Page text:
Giuliani says evidence seized during FBI raid will prove him 'innocent'

·3-min read
Rudy Giuliani and Donald Trump in the Briefing Room of the White House on September 27, 2020 in Washington, DC

Rudy Giuliani, the ex-personal lawyer of Donald Trump, said Thursday the evidence collected during an FBI raid on his home as part of a probe into his dealings in Ukraine would prove him and the former president "innocent," slamming the government's investigation.

The former New York mayor told Fox News' Tucker Carlson that the electronic devices seized at his Manhattan residence and a separate office Wednesday would show he did not violate federal law while helping Trump look for dirt on political rival Joe Biden in Ukraine in 2019.

"The evidence is exculpatory. It proves the president and I and all of us are innocent," Giuliani said of the Ukraine dealings, for which the former president was later impeached.

Giuliani further accused the Justice Department of serving an "illegal warrant" and said it had "spied" on him by accessing privileged attorney-client information through the cloud, "blatantly violating my constitutional rights."

"This is tactics only known in a dictatorship," he said.

And Trump also complained earlier Thursday that the raid was "so unfair."

Under Trump's turbulent presidency, he frequently accused US government institutions of playing political favorites but also used the power of his office to try to bend them to his will.

"Rudy Giuliani is a great patriot. He just loves this country, and they raid his apartment," Trump told Fox Business.

"It's very, very unfair."

Giuliani's son Andrew Giuliani condemned the raid and accused the Justice Department of a political agenda.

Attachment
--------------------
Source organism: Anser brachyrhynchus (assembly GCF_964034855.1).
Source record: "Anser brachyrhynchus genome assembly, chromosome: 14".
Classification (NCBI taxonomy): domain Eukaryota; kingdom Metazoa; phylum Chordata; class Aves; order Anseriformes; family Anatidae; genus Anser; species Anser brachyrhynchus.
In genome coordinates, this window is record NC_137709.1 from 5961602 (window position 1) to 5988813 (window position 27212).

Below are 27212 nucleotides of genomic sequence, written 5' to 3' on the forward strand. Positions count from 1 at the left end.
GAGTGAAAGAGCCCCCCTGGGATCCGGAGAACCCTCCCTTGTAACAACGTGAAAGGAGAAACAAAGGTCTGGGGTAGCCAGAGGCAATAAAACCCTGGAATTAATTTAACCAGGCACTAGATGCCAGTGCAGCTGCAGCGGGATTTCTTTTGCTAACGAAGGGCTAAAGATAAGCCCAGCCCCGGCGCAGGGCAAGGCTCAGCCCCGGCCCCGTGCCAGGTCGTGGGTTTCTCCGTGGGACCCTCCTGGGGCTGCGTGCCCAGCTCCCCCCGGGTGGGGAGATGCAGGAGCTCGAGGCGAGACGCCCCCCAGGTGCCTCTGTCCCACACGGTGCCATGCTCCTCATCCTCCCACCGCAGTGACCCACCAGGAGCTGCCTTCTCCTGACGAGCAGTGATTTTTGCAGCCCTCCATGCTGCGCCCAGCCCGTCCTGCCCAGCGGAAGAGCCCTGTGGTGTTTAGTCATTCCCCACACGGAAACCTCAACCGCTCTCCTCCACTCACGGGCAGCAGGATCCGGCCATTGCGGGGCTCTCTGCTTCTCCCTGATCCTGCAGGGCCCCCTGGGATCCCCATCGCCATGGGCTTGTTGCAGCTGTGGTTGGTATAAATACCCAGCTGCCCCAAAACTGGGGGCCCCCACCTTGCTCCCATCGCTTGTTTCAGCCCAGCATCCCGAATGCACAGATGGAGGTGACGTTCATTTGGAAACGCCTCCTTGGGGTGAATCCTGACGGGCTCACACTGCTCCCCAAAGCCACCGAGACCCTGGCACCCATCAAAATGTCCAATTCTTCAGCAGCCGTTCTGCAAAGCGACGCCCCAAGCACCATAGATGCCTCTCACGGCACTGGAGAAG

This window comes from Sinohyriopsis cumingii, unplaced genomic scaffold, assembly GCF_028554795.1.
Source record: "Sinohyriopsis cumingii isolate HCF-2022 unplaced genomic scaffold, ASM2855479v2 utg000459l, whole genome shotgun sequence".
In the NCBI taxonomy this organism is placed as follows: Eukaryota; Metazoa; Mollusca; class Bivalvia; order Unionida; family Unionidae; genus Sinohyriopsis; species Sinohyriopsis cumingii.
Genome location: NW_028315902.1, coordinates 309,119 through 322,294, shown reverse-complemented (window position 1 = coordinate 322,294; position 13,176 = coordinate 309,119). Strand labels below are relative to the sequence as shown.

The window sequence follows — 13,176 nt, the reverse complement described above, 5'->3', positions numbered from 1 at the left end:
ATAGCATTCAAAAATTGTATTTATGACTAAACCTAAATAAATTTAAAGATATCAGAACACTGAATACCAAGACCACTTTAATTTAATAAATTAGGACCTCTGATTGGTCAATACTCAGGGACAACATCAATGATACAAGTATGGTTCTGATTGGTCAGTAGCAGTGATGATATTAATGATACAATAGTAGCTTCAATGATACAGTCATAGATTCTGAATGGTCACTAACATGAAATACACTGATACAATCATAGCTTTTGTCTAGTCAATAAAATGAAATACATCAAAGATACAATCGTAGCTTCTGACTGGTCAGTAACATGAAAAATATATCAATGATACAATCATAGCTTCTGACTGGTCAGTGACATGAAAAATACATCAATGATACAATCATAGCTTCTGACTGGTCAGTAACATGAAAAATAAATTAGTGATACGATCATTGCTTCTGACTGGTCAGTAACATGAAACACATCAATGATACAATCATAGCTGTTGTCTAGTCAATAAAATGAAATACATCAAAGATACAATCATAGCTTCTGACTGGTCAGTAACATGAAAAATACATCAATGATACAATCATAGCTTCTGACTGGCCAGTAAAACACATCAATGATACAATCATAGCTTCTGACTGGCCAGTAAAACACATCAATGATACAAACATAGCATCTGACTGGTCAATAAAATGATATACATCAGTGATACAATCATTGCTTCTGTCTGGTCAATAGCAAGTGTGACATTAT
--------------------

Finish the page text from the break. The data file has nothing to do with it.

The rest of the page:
But Biden defended the integrity of the investigation, telling NBC he had not even been warned a warrant had been obtained.

"I made a pledge I would not interfere in any way, order or try to stop any investigation the Justice Department had... I had no idea this was underway," he said.

- Giuliani legal woes -

Giuliani, once a top New York prosecutor before becoming a celebrated mayor of the city, was a personal lawyer for Trump when the president was impeached in December 2019 for seeking political help from Ukraine.

Giuliani spent months trying to help Trump find dirt in Ukraine on election rival Joe Biden and Biden's son Hunter during 2018-2020.

But the investigation behind Wednesday's raid could be honing in on Giuliani doing paid work for Ukrainian businessmen at the same time, violating US laws against unregistered lobbying for foreign entities, which Giuliani denies.

Two Ukrainian-born men, Lev Parnas and Igor Fruman, who helped Giuliani in those efforts, were arrested in October 2019 and charged with illegally funneling large donations to a pro-Trump fundraising committee.

According to reports, the FBI and the Justice Department's prosecutor in New York had sought search warrants for Giuliani's phones last year, but were denied that while Trump remained in office, until January 20.

The FBI and Justice Department have declined to comment on the raids or the investigation.

Giuliani has other legal woes too. In January he was sued by a voting machine maker for $1.3 billion for spreading claims after the November presidential election that its machines were part of alleged massive voting fraud that caused Trump's loss.

No significant fraud has been demonstrated in the election.

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